The applicant, Mr. Mouisel, was diagnosed with leukemia during his imprisonment. He had to undergo several chemotherapies in this regard. He asserted that during the chemotherapy sessions his feet had been chained up and one of his wrists had been attached to his hospital bed.
Mr. Mouisel alleged that the handcuffing during the chemotherapy violated Article 3 of the Convention.
The Court reiterated that handcuffing does not normally give rise to an issue under Article 3 of the Convention where the measure has been imposed in connection with a lawful detention and does not entail use of force, or public exposure, exceeding what is reasonably considered necessary. In this regard, it is important to consider, for instance, whether there is a danger that the person concerned might abscond or cause injury or damage.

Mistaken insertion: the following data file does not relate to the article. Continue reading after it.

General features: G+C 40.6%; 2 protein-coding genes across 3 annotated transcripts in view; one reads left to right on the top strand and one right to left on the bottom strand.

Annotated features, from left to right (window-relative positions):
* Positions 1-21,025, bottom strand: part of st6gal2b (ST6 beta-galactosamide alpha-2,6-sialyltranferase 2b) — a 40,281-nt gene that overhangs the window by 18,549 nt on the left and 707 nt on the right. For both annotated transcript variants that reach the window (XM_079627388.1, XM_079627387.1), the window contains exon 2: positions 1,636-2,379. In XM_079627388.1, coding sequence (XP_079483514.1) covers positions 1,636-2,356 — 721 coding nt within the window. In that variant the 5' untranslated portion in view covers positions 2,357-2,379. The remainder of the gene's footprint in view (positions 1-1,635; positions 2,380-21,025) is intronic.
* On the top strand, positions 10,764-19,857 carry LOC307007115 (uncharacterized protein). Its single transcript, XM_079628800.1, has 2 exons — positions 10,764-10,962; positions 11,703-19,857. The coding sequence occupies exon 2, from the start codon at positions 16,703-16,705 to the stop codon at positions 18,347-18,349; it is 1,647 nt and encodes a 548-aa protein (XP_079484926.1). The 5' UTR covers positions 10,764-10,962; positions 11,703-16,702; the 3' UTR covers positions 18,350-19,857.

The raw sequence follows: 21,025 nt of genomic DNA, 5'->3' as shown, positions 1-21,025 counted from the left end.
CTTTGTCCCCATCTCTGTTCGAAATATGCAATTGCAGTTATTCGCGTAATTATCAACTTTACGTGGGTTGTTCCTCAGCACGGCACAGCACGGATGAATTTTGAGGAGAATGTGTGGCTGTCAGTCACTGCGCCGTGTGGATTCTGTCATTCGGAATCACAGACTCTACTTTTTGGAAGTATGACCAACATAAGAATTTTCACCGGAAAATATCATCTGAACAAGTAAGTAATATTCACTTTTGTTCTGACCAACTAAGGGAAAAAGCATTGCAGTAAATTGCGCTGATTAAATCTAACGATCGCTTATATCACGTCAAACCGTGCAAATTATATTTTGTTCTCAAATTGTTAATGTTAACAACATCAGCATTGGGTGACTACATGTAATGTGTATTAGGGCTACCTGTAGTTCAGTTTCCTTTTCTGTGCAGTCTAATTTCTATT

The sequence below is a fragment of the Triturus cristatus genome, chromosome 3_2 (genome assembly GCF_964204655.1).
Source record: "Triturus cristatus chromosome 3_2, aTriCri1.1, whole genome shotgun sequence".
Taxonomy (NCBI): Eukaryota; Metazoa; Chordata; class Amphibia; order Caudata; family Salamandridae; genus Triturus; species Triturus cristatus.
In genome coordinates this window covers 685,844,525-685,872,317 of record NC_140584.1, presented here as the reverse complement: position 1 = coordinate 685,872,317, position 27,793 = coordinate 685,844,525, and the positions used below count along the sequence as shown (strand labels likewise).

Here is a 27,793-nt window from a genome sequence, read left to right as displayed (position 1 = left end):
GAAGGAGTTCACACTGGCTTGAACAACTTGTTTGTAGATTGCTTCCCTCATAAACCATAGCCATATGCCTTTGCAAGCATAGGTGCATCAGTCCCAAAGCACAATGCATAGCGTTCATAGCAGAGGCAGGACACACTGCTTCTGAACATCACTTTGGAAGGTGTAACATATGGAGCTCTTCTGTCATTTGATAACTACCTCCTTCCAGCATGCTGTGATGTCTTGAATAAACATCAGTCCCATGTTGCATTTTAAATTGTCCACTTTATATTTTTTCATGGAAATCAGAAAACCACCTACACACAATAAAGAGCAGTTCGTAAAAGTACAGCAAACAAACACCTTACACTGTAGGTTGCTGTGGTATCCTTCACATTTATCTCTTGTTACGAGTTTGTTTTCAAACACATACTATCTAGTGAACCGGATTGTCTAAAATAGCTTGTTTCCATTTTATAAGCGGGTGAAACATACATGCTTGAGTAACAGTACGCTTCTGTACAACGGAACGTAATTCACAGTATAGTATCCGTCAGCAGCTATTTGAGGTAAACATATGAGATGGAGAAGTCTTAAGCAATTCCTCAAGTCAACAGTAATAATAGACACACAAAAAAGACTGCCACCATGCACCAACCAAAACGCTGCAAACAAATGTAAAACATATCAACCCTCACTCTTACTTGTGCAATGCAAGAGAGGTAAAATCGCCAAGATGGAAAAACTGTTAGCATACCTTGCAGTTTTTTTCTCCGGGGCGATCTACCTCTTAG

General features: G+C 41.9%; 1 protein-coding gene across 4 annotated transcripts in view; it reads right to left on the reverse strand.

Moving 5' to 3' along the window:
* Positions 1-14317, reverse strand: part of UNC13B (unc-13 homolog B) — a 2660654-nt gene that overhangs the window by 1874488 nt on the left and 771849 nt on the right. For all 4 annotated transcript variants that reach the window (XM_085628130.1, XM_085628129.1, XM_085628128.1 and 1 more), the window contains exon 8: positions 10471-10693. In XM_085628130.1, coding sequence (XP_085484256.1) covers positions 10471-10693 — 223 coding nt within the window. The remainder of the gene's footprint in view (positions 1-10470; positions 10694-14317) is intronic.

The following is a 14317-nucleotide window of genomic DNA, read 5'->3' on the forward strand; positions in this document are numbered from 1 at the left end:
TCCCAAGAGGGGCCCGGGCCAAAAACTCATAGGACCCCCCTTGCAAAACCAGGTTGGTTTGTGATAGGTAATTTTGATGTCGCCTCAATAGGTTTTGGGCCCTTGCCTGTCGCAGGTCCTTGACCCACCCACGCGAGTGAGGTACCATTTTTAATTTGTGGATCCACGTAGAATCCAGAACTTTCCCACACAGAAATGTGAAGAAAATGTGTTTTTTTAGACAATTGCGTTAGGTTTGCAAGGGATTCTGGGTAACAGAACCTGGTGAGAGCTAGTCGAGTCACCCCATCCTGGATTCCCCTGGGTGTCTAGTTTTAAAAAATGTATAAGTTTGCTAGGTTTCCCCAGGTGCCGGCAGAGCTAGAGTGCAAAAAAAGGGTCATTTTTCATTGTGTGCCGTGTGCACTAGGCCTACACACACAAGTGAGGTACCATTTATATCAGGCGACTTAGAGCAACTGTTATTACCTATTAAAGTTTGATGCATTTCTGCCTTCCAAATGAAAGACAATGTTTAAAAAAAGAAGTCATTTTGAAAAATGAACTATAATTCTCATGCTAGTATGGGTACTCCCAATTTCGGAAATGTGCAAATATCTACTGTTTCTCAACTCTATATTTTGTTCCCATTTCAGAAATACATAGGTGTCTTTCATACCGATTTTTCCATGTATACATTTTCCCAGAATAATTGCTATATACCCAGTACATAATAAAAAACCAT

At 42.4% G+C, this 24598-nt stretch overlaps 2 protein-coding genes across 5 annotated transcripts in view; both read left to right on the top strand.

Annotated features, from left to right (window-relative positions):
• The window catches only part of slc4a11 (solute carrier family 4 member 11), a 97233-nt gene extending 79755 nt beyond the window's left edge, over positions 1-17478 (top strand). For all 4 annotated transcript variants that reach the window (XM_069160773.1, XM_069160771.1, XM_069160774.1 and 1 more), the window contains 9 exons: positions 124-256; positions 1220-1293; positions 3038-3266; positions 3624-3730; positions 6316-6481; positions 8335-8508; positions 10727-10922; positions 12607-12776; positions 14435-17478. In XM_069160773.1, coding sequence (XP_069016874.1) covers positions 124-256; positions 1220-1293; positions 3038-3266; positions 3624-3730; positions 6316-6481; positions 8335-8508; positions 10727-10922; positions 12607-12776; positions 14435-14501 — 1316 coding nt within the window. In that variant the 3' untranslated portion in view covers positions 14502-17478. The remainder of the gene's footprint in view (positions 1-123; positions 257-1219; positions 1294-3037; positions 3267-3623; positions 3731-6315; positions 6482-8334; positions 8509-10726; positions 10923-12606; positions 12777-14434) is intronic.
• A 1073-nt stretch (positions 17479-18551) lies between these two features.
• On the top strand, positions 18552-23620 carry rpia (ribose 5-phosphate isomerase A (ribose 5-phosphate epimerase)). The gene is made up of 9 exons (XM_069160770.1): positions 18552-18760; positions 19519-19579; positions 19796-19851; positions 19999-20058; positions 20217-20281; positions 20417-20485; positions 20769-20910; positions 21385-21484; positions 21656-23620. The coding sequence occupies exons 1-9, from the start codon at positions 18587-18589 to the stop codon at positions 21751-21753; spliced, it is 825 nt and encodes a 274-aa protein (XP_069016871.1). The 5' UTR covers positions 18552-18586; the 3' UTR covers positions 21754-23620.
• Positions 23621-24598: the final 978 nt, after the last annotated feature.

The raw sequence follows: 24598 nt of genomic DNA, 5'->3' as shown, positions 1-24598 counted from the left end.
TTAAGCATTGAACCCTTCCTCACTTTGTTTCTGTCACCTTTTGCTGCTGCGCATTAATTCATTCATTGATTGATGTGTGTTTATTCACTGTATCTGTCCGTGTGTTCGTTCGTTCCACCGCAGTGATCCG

In the instant case, having regard to Mr. Mouisel's health, to the fact that he was being taken to hospital, to the discomfort of undergoing a chemotherapy session and to his physical weakness, the Court considered that the use of handcuffs was disproportionate to the needs of security. The Court also noted that notwithstanding the applicant’s criminal record, there was no previous conduct or other evidence giving serious grounds to fear that there was a significant danger of absconding or resorting to violence. The Court also took into account the continued detention of the applicant regardless of his medical condition and concluded that there had been a violation of Article 3 of the Convention.